- Restored in 19th century, it is now housing the Family Museum, a place that will transport visitors to another world and time. The visitors will view permanent exhibits recreated to capture the ambience of the lifestyle of the Trongsa Penelop (Governor) Tshokey Dorji and his household. It also serves as retreat for those engaged in religious history. Bhutan’s history truly unfolds here.
Evening: Drive back to Bumthang for night hold.
Overnight in Home Stay
Day 08: Bumthang – Mongar
Distance: 198km (8.5hrs)
Elevation: 1,600mts / 5,250ft
The journey from Bumthang to Mongar is one of the most beautiful in the Himalayas crossing 4,000m high Thrumshing la (pass). Gushing waterfalls, steep cliffs with even steeper drops, blazing flowers and constantly changing vegetation combine to make this journey as varied as it is beautiful. Mongar marks the beginning of Eastern Bhutan. The second largest town in the sub-tropical east, Mongar like Trashigang further east, is situated on the side of a hill in the contrasts to other towns of Western Bhutan which was built on the valley floor.
En-route visit Ura Village
- This is one of the 4 valleys of Bumthang. The Geyden Lhakhang (temple) dominates the village and is reached by turning off the road to Mongar on a short unpaved road that leads off the main road east of the village. There are about 40 closely packed houses along cobblestone streets, giving the village a medieval atmosphere.
After Checking into hotels visit Mongar Dzong
- It is site of one of Bhutan’s newest Dzong built in 1930s. Yet the Dzong is built in the same method and traditions of all the other Dzongs; no drawings and nails have been used. A visit gives visitors an impression of how traditional Bhutanese architecture has continued to thrive through the centuries.
Evening: Free to explore Mongar Town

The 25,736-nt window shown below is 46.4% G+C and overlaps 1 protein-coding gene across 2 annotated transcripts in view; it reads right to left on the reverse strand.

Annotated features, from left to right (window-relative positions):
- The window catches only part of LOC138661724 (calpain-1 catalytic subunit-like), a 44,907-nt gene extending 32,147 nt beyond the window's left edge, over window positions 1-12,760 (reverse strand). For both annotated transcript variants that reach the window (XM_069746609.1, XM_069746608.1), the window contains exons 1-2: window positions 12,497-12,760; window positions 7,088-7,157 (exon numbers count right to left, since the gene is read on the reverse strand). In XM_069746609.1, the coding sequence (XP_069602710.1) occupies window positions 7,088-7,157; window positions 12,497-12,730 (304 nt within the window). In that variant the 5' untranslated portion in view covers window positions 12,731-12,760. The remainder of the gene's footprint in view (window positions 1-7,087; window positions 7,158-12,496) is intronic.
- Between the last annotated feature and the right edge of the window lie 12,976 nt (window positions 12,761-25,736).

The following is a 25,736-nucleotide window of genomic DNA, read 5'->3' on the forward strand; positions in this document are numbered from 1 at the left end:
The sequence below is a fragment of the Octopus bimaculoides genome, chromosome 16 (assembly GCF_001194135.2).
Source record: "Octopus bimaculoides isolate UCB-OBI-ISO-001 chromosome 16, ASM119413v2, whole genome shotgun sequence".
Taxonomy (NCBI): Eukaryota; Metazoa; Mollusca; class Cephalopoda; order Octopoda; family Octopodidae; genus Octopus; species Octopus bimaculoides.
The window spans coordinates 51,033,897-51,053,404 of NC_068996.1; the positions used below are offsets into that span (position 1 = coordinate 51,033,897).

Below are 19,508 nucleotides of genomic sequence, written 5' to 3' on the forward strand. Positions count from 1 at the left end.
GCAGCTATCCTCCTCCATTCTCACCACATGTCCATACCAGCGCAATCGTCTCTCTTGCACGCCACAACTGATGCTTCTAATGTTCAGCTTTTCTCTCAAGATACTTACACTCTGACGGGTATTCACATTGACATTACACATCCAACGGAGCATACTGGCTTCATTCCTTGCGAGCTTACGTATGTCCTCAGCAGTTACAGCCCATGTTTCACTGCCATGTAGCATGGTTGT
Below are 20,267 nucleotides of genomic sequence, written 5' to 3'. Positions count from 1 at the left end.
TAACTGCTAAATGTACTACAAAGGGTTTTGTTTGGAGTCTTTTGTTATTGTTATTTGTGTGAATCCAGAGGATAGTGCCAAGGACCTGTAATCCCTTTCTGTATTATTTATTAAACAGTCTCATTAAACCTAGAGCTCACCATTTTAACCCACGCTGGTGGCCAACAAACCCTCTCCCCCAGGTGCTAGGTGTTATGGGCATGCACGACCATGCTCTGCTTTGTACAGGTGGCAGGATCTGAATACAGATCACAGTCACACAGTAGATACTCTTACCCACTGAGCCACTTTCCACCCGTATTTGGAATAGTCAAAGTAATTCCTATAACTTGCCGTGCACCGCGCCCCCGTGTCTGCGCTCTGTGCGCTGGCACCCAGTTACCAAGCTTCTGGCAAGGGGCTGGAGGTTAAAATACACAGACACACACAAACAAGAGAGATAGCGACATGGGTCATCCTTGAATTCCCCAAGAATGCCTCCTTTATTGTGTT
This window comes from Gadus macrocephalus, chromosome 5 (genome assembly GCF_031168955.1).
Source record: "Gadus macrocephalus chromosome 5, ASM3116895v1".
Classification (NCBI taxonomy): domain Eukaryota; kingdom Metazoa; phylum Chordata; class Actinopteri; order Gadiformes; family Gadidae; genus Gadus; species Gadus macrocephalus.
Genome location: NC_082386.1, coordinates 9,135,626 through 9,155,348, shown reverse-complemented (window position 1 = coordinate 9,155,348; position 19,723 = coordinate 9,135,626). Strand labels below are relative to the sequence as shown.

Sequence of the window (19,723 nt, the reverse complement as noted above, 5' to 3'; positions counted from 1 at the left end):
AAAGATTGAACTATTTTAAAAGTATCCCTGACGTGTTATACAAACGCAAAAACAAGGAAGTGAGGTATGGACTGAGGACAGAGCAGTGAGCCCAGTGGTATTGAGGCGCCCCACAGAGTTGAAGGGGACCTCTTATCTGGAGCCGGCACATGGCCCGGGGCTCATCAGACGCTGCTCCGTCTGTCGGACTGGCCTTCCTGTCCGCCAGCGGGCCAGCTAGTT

Overnight in Mongar
Day 09: Mongar – Day Excursion to Lhuntse
Distance: 76km (3hrs)
Elevation: 1,700mts / 5,577ft
After breakfast drive to Lhuntse. Lhuntse is one of the most rural and isolated district in the kingdom of Bhutan. The Kurote Regoin of Lhuntse is the ancestral home of the Royal Family of the Bhutan.
Visit the following Places in Lhuntse:
- It was built in the 17 century, as it is correctly known, sits high on a rocky outcrop overlooking the Kuri Chhu valley, with near-vertical drops on all sides.
World’s tallest Statue of Guru Rinpoche at Takila
- This statue is 173 feet in height including a 40-feet-tall Lion Throne and a 19-feet-high Lotus seat (Pema). It was revealed that a statue of Guru Nangsey Zilnon would be the most beneficial one for stability, peace, and prosperity in the country and in the world.
- Drive back to Tsazam Bridge and explore into the countryside visit to Khoma village crossing Kurichu River. Khoma is famed for its terrific weavers and special textiles, and if you like, you can buy at reasonable price.
Evening: Drive back to Mongar for the night hold
Overnight in Mongar
Day 10: Mongar – Trashigang
Distance: 91Km (3hrs)
Trashigang Dzongkhag is the largest district in the country. Its aboriginal inhabitants are known as the Tshanglas. Trashigang dzong sits majestically on a high ridge overlooking the Dangmechu and the Gamrichu. It was built in 1651 and over the years has played a crucial role as the administrative center of the district. In the 17th century it was also essential in defending the province as it withstood several Tibetan attacks that were launched from Tawang in Arunachal Pradesh.
En-route visit Drametse village
- The village temple, perched on top of a steep hill above the village, was founded by Choeden Zangmo and is the most important monastery of eastern Bhutan. This is the place of origin of the famous Drametse Nga Chham, a masked dance with drums.
- Trashigang Dzong, standing at the extreme end of a rocky outcrop far above the river gorge. It serves as the administrative seat for the district and part of the Dzong is occupied by the local monastic community.
Evening: Free to explore Trashigang Town
Overnight in Trashigang
Day 11: Trashigang – Day Excursion to Tashiyangtse